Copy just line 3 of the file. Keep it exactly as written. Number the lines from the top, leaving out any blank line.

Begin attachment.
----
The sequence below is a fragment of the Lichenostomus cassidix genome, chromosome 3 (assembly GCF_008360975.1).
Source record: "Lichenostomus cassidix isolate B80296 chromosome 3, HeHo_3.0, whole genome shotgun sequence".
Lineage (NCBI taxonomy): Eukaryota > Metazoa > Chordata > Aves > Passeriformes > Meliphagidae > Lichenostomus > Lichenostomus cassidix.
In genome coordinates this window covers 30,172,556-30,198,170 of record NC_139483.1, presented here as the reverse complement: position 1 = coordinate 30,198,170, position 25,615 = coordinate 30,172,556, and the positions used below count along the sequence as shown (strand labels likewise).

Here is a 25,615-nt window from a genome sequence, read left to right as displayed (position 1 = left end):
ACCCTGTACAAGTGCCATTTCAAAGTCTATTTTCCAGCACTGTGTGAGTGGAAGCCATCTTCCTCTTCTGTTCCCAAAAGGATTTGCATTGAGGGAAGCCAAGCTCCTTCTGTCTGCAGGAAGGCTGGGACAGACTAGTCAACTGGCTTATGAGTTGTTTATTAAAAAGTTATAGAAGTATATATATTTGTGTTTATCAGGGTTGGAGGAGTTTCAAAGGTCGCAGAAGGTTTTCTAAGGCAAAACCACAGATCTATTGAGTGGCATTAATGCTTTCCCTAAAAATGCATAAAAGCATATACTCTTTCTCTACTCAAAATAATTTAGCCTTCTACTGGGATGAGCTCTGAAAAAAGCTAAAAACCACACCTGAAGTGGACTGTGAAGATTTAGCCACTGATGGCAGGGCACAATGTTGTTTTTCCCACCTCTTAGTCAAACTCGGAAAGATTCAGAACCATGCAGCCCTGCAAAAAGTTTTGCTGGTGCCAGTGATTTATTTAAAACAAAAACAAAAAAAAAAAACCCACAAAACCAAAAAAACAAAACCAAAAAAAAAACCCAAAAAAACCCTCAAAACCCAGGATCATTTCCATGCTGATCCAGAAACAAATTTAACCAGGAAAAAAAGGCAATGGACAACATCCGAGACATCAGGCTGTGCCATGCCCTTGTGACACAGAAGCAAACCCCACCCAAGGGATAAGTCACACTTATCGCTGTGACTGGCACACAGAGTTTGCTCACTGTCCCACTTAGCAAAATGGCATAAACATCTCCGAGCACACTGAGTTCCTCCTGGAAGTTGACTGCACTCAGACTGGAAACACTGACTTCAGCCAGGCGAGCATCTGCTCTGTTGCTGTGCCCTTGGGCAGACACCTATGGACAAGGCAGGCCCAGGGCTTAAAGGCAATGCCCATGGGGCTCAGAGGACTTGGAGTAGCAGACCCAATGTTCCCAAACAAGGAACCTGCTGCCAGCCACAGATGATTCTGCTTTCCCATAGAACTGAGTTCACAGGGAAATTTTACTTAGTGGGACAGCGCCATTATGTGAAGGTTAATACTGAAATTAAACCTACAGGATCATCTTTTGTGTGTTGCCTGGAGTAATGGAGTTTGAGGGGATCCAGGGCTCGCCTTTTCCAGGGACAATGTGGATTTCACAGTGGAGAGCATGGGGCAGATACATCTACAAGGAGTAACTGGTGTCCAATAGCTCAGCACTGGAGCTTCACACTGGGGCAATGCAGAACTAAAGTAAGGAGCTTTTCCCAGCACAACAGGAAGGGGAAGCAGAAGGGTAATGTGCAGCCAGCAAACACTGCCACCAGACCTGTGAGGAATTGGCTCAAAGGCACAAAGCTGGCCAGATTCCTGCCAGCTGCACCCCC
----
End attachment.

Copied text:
Lineage (NCBI taxonomy): Eukaryota > Metazoa > Chordata > Aves > Passeriformes > Meliphagidae > Lichenostomus > Lichenostomus cassidix.